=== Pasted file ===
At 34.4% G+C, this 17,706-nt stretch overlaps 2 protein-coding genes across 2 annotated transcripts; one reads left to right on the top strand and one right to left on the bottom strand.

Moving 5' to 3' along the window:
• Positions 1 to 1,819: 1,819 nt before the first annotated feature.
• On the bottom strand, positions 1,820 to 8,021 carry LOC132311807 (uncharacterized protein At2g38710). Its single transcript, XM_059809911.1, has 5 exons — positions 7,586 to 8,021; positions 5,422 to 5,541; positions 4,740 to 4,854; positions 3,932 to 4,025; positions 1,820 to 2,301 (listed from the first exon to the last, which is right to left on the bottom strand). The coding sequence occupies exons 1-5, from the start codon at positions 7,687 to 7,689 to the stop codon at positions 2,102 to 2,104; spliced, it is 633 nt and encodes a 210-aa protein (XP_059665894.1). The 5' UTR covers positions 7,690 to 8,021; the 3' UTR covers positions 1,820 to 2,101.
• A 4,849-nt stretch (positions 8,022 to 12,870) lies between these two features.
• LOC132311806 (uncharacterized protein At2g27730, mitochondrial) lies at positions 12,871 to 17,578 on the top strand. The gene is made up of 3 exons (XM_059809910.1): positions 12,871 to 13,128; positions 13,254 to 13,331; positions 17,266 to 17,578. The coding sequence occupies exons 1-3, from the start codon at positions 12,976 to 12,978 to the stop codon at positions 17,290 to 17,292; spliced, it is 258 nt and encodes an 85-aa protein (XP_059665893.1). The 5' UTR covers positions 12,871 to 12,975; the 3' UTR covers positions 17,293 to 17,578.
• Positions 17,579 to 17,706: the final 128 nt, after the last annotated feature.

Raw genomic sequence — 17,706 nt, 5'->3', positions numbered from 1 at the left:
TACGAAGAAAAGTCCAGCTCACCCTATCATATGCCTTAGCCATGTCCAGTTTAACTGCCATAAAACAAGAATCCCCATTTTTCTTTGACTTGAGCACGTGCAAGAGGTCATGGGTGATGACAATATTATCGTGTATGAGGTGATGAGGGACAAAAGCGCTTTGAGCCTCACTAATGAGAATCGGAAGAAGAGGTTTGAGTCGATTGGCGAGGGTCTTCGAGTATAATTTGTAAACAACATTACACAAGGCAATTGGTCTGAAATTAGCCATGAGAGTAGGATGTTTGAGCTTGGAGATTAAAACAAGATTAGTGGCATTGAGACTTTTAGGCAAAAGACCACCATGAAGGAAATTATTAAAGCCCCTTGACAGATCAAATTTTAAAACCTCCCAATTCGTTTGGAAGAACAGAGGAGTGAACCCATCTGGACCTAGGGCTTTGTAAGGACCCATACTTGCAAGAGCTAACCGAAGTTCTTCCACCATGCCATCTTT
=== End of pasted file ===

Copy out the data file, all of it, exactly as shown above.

At 34.4% G+C, this 17,706-nt stretch overlaps 2 protein-coding genes across 2 annotated transcripts; one reads left to right on the top strand and one right to left on the bottom strand.

Moving 5' to 3' along the window:
• Positions 1 to 1,819: 1,819 nt before the first annotated feature.
• On the bottom strand, positions 1,820 to 8,021 carry LOC132311807 (uncharacterized protein At2g38710). Its single transcript, XM_059809911.1, has 5 exons — positions 7,586 to 8,021; positions 5,422 to 5,541; positions 4,740 to 4,854; positions 3,932 to 4,025; positions 1,820 to 2,301 (listed from the first exon to the last, which is right to left on the bottom strand). The coding sequence occupies exons 1-5, from the start codon at positions 7,687 to 7,689 to the stop codon at positions 2,102 to 2,104; spliced, it is 633 nt and encodes a 210-aa protein (XP_059665894.1). The 5' UTR covers positions 7,690 to 8,021; the 3' UTR covers positions 1,820 to 2,101.
• A 4,849-nt stretch (positions 8,022 to 12,870) lies between these two features.
• LOC132311806 (uncharacterized protein At2g27730, mitochondrial) lies at positions 12,871 to 17,578 on the top strand. The gene is made up of 3 exons (XM_059809910.1): positions 12,871 to 13,128; positions 13,254 to 13,331; positions 17,266 to 17,578. The coding sequence occupies exons 1-3, from the start codon at positions 12,976 to 12,978 to the stop codon at positions 17,290 to 17,292; spliced, it is 258 nt and encodes an 85-aa protein (XP_059665893.1). The 5' UTR covers positions 12,871 to 12,975; the 3' UTR covers positions 17,293 to 17,578.
• Positions 17,579 to 17,706: the final 128 nt, after the last annotated feature.

Raw genomic sequence — 17,706 nt, 5'->3', positions numbered from 1 at the left:
TACGAAGAAAAGTCCAGCTCACCCTATCATATGCCTTAGCCATGTCCAGTTTAACTGCCATAAAACAAGAATCCCCATTTTTCTTTGACTTGAGCACGTGCAAGAGGTCATGGGTGATGACAATATTATCGTGTATGAGGTGATGAGGGACAAAAGCGCTTTGAGCCTCACTAATGAGAATCGGAAGAAGAGGTTTGAGTCGATTGGCGAGGGTCTTCGAGTATAATTTGTAAACAACATTACACAAGGCAATTGGTCTGAAATTAGCCATGAGAGTAGGATGTTTGAGCTTGGAGATTAAAACAAGATTAGTGGCATTGAGACTTTTAGGCAAAAGACCACCATGAAGGAAATTATTAAAGCCCCTTGACAGATCAAATTTTAAAACCTCCCAATTCGTTTGGAAGAACAGAGGAGTGAACCCATCTGGACCTAGGGCTTTGTAAGGACCCATACTTGCAAGAGCTAACCGAAGTTCTTCCACCATGCCATCTTT